Individual player recaps for your 2023 Nationals -Catchers!


C/DH Keibert Ruiz, 24

How Acquired: Traded by the Dodgers for Max Scherzer and Trea Turner, 7/30/2021

Prospect Rank: N/A

2023 Level: MLB

The Numbers: 0.0 fWAR/1.3 rWAR


What We Learned: That you have to be patient with young catchers. The Nats have historically been even worse at developing their own catchers than their own pitchers, so the trade for Ruiz as one of the two biggest return pieces at the 2021 deadline made sense. He then became the youngest regular starting backstop for the Nats since the Buffalo (similarly a trade deadline acquisition who was blocked at his previous franchise), and became the first piece of the new young core to get a long-term extension from the Nats early this season when he signed a $50 million deal that will keep him in a curly W through 2030 with two team options beyond that. Ruiz more than doubled his home run output this season but saw a defensive drop-off (rating as the third-worst framer in the sport and getting no help in holding runners from a pitching staff full of guys with huge leg kicks). When Ruiz remembers to swing at pitches he can barrel, he can run hot for weeks, but then will eventually revert to swinging at everything remotely close to the plate. If he’s hitting sixth or seventh, you feel pretty good about the lineup. If he’s hitting third or fourth, as he did for most of the last month-plus? Yikes. 

40-Man Odds: 100%

2024 Outlook: Barring injury, the starting catcher for 110 games and the designated hitter for 10-20 more. More of the second half Ruiz (.285/.332/.443) would be great, though. 

Can/Will He Be On a 2025 Contender?: Yes and yes. He most certainly will, given that he’s under contract through the rest of the decade, and he can as well. Again, we have to be patient with catchers.

C/DH Riley Adams, 27

How Acquired: Traded by the Blue Jays for Brad Hand, 7/30/2021

Prospect Rank: N/A

2023 Level: MLB

The Numbers: 0.4 fWAR/1.0 rWAR


What We Learned: That judiciously playing Adams against a lot of lefties (.333/.395/.565 in almost half his PA) and a 130-point swing in BABIP from 2022 make for a good bat-first backup catcher. He might never be more than that, but after a pretty ugly 2022 he salvaged his MLB career before breaking his hamate bone on a swing in a pinch-hitting performance against the Mets in early September.

40-Man Odds: 100%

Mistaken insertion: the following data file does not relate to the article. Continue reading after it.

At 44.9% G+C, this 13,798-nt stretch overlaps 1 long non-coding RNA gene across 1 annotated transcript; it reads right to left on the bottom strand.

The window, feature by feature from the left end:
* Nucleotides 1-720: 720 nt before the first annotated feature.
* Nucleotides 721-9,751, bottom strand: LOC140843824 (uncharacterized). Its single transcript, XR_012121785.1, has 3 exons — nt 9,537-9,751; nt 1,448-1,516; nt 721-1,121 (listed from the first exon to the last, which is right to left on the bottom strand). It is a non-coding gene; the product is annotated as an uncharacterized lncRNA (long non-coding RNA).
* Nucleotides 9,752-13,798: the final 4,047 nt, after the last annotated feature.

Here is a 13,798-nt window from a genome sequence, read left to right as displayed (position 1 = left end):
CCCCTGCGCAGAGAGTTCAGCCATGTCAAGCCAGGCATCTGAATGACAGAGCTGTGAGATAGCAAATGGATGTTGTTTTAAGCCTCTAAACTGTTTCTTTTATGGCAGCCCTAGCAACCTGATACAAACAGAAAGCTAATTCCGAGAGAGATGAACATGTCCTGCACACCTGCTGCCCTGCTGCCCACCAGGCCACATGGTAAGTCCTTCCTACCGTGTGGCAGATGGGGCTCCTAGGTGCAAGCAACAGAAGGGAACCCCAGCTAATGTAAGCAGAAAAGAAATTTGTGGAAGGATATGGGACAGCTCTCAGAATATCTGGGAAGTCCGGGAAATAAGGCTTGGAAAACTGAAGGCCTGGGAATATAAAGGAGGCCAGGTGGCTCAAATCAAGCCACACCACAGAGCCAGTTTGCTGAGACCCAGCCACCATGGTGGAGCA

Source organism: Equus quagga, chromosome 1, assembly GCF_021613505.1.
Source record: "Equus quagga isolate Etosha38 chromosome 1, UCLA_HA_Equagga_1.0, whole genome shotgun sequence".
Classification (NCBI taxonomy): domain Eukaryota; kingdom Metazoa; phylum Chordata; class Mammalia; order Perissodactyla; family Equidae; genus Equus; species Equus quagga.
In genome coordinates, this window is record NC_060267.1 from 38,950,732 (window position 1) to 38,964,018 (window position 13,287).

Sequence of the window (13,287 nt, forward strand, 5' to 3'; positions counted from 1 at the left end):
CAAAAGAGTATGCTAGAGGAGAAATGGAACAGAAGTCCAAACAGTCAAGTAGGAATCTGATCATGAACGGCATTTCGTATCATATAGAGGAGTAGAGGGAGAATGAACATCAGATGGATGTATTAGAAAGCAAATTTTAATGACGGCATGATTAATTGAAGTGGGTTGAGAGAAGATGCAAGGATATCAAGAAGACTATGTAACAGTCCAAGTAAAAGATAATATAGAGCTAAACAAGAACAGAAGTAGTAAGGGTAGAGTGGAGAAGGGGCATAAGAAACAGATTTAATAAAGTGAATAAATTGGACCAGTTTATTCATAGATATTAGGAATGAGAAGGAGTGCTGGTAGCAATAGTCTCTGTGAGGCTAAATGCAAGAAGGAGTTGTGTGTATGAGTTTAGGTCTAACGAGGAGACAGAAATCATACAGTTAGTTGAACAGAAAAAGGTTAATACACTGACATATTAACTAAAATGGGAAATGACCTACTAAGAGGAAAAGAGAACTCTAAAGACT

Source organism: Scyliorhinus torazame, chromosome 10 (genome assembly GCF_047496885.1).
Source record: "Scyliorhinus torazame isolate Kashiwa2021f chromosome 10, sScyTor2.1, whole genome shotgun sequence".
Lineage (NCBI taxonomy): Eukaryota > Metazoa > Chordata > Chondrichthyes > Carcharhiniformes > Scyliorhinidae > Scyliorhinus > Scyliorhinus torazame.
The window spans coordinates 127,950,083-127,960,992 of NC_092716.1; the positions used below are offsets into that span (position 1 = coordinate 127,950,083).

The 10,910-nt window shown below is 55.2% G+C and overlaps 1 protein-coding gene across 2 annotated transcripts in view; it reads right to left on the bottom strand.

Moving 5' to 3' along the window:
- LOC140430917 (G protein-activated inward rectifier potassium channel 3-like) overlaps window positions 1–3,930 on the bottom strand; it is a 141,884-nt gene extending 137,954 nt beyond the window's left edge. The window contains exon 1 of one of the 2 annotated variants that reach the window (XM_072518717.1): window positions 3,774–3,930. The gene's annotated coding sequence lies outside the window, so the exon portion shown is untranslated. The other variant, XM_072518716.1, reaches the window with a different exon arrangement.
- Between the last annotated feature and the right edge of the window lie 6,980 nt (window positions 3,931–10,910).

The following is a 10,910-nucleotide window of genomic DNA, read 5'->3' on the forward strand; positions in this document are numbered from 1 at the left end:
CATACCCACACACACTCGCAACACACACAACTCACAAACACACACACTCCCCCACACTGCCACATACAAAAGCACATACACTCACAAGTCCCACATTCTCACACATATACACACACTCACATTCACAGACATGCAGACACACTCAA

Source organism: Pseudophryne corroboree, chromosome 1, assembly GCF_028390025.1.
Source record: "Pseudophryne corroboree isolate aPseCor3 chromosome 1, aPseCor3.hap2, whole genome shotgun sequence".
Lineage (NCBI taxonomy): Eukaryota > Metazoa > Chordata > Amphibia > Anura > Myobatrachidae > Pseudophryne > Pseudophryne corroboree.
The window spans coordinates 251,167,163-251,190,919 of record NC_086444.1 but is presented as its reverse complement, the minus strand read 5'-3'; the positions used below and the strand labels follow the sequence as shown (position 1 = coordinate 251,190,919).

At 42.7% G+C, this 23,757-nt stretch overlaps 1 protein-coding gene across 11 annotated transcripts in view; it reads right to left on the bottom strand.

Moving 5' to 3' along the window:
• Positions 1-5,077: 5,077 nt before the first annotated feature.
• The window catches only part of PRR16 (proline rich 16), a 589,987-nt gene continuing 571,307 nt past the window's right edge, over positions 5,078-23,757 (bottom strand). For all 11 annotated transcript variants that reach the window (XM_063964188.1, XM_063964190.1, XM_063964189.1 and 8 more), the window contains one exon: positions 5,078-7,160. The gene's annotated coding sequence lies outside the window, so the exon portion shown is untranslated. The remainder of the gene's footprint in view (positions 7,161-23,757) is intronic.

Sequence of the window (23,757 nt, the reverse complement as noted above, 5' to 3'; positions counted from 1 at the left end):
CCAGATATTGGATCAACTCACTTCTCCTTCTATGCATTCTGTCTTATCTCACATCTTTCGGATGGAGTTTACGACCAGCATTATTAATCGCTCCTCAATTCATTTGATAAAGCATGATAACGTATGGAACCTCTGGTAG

2024 Outlook: It stinks for Riley that as a bat-forward guy he now has to recover from one of the worst injuries for a hitter to suffer while a more athletic, better defensive backup catcher with two extra years of team control is nipping at his heels, but that’s life sometimes. Does Rizzo try to find a taker in a trade? Might there be a team out there that views him as a starter? If so, that would be the easiest solution to this problem (no, I don’t think Adams is an everyday guy whose bat will profile well at first base – this season was probably the best we can expect from him).

Can/Will He Be On a 2025 Contender?: If the team chooses him over Millas, yes. But given that Ruiz is *also* a bat-first catcher, Millas might be the better choice as his caddy rather than Adams.

C Drew Millas, 25

How Acquired: Traded by the A’s for Josh Harrison and Yan Gomes, 7/30/2021

Prospect Rank: WAS #22 (Pipeline)

2023 Level: AA, AAA, MLB

The Numbers: 0.2 fWAR/0.2 rWAR


What We Learned: That Millas is the most athletic catcher who has ever suited up for the Nats. Apart from beaning Jackson Rutledge with a throw to second in the latter’s debut, Millas looked like a really good defensive catcher and graded out as an 80th percentile base runner for good measure. He also hit well in a very limited sample (and has consistently maintained a double-digit walk rate throughout his minor league career, so there’s reason to believe he can be a capable major league hitter). If he keeps it up perhaps we will see fake middle school mustaches around Nats Park.

40-Man Odds: 100%

2024 Outlook: It looks like Millas will be the backup catcher until and unless Adams recovers quickly from his hamate injury.

Can/Will He Be On a 2025 Contender?: Millas would be perfect as the backup catcher on a good team, so yes.

C Israel Pineda, 23

How Acquired: Signed as an international free agent, 7/2/2016

Prospect Rank: WAS #21 (Pipeline)

2023 Level: FCL/A+/AA

The Numbers:


What We Learned: That Pineda might be superfluous to operations, even as a backup catcher. In early March, Pineda displaced the pinky of his right hand and landed on the 60-day IL to start the season, where he remained until August. In the meantime, Millas lapped him from behind, and Pineda struggled mightily in his return.

40-Man Odds: 1% – hard to see anyone claiming even a backup catcher with that stat line.

2024 Outlook: Assuming he clears waivers (he should), he will get assigned to AA or AAA as depth and be on hand as a potential call-up if there are multiple injuries to backstops.

Can/Will He Be On a 2025 Contender?: Probably not as anything more than a guy with a couple of token call-ups, especially not if Millas and Adams both remain with the organization.

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